Who would be affected by reducing or eliminating the corporate interest deductibility? Well, the list is long. The elimination of corporate interest deductibility would, for sure, cause big changes in the private equity and leveraged buyout industries. By and large, the entire leveraged buyout industry depends in large part on the interest-expense provision. Should the provision be eliminated, there are around 2,000 companies and 25,000 individuals that would be looking for jobs (data on leverage buyout firms are scarce, and there’s problems in separating a leveraged buyout firm versus a private equity firm, so the numbers are best estimates). On the private equity side, an elimination of the tax benefit and the prospect of lower returns would likely lead to a few less deals and less riskier deals overall. In order to keep business from falling off, banks and other investors or advisors to the industry would also need to be clever in adjusting business deals.

When looking at the direct effect according to industry, it’s probably no big surprise who big losers would be:

* Finance & Insurance industry, with an estimated $380 billion in interest deductions (a potential tax increase of around $130 billion);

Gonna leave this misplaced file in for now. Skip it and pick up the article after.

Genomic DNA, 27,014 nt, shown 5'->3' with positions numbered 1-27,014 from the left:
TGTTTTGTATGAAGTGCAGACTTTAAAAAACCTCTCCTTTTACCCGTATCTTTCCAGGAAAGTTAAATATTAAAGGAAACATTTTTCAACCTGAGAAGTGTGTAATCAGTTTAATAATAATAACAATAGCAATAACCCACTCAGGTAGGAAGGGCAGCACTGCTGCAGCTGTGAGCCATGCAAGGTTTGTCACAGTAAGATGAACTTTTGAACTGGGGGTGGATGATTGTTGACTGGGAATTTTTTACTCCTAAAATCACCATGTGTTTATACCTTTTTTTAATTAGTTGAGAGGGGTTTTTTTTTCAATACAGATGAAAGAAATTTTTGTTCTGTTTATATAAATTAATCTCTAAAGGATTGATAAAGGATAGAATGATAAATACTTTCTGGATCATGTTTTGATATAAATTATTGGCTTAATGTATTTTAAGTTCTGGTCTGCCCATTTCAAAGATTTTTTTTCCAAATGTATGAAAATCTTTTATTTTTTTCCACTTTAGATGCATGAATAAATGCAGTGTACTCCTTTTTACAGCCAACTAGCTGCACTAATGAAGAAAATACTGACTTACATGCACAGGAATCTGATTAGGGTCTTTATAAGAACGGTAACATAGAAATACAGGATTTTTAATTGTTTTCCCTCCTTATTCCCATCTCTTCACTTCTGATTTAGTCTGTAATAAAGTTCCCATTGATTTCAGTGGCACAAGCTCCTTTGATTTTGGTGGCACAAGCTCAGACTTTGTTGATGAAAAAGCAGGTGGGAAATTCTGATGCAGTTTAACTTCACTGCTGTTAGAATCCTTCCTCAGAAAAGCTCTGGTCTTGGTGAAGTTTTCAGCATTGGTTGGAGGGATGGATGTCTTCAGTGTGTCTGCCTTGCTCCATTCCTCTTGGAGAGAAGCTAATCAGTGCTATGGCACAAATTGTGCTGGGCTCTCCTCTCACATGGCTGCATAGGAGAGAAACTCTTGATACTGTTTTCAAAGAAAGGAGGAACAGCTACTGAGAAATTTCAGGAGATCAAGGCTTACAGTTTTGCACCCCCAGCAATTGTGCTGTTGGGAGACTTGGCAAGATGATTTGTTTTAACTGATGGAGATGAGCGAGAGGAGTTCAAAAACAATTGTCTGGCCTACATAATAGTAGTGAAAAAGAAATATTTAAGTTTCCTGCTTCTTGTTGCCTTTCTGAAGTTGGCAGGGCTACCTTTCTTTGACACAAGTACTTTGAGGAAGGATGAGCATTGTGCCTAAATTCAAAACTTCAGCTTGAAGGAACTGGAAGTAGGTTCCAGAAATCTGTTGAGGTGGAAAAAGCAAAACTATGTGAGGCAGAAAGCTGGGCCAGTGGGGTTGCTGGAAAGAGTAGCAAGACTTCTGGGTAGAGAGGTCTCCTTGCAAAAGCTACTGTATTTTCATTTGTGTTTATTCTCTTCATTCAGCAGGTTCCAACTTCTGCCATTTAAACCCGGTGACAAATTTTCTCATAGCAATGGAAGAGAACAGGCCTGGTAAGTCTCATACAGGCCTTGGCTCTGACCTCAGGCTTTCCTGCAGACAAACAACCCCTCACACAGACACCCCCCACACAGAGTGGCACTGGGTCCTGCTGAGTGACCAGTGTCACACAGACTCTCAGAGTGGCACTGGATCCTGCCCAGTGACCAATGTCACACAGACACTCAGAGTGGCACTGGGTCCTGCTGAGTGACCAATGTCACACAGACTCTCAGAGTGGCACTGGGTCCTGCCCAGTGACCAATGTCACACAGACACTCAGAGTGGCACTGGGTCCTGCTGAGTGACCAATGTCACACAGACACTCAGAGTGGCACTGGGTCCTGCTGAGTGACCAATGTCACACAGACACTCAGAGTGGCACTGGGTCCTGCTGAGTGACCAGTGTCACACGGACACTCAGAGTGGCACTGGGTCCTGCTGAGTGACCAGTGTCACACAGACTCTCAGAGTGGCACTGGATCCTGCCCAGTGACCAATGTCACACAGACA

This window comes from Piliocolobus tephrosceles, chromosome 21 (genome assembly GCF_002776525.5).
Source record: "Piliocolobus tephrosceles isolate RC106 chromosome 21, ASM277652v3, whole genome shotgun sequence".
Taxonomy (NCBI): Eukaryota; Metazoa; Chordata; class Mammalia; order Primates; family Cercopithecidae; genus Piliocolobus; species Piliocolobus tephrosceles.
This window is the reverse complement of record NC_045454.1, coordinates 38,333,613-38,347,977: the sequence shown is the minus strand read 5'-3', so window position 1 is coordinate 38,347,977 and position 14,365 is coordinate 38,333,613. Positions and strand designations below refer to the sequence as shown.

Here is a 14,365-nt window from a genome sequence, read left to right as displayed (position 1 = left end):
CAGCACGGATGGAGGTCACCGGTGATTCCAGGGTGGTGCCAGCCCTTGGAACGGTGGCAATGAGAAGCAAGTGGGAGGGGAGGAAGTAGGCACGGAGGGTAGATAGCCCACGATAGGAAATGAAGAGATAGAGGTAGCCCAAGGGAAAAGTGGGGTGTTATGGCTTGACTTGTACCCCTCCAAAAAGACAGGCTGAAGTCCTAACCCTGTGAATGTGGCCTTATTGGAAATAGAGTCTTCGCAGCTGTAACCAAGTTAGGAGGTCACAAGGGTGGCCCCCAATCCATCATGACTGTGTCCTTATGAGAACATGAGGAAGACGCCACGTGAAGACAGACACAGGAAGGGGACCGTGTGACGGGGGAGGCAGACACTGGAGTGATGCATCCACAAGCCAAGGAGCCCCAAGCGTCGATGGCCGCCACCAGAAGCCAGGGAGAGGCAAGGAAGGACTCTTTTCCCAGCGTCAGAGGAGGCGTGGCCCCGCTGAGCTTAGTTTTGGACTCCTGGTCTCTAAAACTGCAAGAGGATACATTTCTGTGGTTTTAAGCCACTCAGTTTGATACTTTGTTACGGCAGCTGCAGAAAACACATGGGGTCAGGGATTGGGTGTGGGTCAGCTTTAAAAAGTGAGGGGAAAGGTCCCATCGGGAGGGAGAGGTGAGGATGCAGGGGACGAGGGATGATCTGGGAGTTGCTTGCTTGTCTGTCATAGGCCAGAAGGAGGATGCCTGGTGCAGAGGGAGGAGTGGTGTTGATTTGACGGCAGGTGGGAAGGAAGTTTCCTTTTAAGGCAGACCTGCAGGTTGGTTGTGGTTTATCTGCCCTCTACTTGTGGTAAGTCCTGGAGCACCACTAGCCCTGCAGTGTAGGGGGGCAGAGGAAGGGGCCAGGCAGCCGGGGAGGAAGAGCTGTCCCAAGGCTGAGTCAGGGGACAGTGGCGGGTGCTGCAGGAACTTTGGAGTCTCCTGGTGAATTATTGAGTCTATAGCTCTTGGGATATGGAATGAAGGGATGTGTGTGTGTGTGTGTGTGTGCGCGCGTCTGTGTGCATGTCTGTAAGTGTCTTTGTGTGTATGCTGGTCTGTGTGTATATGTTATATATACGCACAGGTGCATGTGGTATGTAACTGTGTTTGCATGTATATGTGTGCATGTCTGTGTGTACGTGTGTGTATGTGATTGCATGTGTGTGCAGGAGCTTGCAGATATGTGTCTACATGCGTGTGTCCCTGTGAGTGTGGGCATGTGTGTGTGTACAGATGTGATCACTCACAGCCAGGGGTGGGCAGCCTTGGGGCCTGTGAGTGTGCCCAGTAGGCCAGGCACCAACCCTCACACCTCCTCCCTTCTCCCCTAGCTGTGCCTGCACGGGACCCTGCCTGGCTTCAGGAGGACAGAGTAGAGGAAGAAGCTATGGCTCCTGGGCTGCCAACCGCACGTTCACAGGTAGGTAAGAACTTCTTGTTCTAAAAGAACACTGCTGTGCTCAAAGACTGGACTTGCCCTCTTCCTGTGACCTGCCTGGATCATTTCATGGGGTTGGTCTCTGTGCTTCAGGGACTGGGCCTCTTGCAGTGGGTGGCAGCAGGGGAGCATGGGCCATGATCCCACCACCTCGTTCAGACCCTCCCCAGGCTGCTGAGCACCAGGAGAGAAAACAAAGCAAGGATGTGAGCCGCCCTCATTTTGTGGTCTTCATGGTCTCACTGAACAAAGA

* Manufacturing industry, with an estimated $240 billion in interest deductions (a potential tax increase of around $36 billion); and

* Management of Companies and Enterprises, with an estimated $230 billion in interest deductions (a potential tax increase of around $70 billion).

Beside the Finance & Insurance industry, this industry classification also includes leveraged buyout and private equity firms.

Other industries that would be adversely affected, assuming revenue neutrality is ignored for tax increases, include the Information (software, internet companies) industry, the Utilities industry, the Wholesale and Retail trade industry, and the Real Estate industry.

In terms of size, the interest deduction provision is largely focused on the larger industries, with about 92 percent of total interest expense deductions being taken by companies with reported assets greater than $500 million.

Besides the direct effects, the indirect or induced effects could be somewhat broad. For example, high-rise non-residential corporate buildings generally have a good amount of interest expense built into the overall cost (or in this case savings) of the building. Constructing, for example, high-rise buildings would become more costly.

This article, of course, doesn’t address the potential benefits of eliminating or limiting the corporate interest deduction, such as lowering the overall corporate tax rate (assuming revenue neutrality) or minimizing the distortions the interest deductibility causes in economic transactions. All in all, the issue is complex, and, because there are certainly some big winners and losers from the potential policy change, the stakes are high.

Good excel sheet going back to 1981 on Corporate revenue.

Corporate-Revenue-to-Treasury